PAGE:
A Report From the Poetry & the Contemporary Symposium

By | 31 July 2011

Trades Hall, Melbourne
7 – 9 July 2011

l-r: Ann Vickery, Martin Harrison, Tom Lee, and Tim Wright.

How to sum up the Poetry and the Contemporary Symposium held at Melbourne’s Trades Hall under the auspices of Deakin University – three days of esteemed, associated, unknown, expert, dilettante, crystalline, recondite, modest, bold and blusterous papers and events – without recovering the territory mapped by the abstracts still available online, the insider anecdotes, the fast gestating and ribald rumours, or the deserving hagiographies required to celebrate the combined poetic curatorship of organisers Ann Vickery and Michael Farrell?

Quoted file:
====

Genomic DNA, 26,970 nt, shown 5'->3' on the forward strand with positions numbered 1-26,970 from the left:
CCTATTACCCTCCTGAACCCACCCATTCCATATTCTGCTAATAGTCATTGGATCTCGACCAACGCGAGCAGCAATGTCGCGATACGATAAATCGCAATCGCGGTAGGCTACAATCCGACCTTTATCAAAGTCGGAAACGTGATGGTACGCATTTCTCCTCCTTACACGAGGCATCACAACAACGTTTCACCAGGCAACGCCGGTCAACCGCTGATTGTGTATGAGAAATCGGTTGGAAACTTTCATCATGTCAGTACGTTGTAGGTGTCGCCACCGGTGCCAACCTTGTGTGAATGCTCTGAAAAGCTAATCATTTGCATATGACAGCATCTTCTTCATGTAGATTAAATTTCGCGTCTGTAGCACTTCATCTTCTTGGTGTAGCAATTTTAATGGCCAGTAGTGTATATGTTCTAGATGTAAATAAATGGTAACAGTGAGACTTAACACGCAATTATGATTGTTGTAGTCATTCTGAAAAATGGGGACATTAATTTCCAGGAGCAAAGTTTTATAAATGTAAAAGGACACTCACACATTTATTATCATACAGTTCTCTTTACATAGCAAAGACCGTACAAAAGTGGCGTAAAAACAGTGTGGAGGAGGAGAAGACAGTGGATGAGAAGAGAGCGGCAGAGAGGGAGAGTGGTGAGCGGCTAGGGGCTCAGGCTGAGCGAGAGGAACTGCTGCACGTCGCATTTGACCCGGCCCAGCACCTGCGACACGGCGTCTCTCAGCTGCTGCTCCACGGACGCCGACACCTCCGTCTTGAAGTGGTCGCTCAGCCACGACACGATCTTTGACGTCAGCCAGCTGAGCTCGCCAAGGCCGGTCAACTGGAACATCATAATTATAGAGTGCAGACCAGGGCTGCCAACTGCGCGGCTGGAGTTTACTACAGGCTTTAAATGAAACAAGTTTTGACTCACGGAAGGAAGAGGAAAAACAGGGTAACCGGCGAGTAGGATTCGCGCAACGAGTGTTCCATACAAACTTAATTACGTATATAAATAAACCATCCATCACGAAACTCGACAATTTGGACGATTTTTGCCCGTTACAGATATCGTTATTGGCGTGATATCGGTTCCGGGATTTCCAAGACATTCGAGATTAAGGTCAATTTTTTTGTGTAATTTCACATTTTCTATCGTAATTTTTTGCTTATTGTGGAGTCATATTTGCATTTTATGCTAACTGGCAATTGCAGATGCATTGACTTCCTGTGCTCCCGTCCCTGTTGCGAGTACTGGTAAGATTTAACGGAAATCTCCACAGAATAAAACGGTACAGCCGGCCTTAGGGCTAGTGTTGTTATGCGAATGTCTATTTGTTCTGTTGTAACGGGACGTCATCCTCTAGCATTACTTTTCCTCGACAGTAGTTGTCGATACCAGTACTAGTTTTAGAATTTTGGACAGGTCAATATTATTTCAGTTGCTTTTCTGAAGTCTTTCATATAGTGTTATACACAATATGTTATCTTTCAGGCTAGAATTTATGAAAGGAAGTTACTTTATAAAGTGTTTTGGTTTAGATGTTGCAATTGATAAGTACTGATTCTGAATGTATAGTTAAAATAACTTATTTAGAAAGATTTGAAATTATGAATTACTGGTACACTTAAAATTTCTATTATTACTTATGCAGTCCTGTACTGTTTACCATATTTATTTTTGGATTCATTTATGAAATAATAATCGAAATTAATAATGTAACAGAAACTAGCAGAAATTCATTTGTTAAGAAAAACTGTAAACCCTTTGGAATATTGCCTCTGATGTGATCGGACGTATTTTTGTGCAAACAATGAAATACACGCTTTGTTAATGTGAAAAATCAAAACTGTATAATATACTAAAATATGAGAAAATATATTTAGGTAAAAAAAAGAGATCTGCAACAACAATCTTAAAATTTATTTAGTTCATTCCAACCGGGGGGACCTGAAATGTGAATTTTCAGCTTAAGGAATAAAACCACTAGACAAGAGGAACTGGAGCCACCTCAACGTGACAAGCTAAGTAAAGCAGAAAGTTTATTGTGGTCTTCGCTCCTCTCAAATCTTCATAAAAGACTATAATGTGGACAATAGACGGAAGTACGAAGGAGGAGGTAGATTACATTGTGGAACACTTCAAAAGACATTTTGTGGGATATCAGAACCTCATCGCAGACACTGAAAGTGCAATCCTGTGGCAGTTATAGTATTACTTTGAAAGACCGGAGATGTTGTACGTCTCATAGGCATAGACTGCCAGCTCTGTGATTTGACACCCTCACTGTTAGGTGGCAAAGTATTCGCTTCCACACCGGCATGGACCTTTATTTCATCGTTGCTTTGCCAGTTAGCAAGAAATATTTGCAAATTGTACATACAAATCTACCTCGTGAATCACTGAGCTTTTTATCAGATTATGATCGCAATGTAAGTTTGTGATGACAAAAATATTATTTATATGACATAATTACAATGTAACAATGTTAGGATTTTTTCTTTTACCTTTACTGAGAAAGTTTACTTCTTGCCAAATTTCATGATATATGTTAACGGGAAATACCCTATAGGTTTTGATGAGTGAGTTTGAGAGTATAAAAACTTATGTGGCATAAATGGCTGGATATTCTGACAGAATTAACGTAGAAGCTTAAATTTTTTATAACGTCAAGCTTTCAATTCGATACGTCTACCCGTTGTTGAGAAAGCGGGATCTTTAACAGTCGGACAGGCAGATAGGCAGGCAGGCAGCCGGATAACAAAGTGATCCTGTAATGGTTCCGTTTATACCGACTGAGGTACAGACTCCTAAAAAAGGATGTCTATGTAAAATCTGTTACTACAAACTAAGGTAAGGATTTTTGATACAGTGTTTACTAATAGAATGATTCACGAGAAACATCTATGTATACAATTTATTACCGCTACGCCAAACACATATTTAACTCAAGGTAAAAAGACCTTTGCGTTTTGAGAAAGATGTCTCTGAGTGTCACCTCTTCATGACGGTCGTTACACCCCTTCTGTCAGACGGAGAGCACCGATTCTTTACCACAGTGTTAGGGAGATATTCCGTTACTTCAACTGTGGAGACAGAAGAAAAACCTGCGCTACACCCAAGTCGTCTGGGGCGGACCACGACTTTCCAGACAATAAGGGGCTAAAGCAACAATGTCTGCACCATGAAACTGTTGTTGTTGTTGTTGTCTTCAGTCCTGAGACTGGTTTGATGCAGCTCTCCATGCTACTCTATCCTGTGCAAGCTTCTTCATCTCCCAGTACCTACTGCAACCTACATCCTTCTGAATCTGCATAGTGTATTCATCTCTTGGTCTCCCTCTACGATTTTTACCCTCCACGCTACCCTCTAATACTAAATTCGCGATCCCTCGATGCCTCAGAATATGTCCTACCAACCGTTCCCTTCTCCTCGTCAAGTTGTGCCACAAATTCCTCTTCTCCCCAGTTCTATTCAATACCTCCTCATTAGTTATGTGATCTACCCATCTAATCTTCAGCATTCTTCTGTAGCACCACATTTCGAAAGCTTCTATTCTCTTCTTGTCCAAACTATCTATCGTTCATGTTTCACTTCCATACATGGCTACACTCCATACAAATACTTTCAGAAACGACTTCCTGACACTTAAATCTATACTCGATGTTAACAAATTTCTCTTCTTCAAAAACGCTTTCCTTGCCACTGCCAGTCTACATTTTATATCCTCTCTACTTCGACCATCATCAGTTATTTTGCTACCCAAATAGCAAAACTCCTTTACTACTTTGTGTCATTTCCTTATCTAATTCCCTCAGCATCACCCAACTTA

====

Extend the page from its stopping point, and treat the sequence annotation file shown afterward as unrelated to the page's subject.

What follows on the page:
A list consisting of the titles of both papers and readings might begin a first account: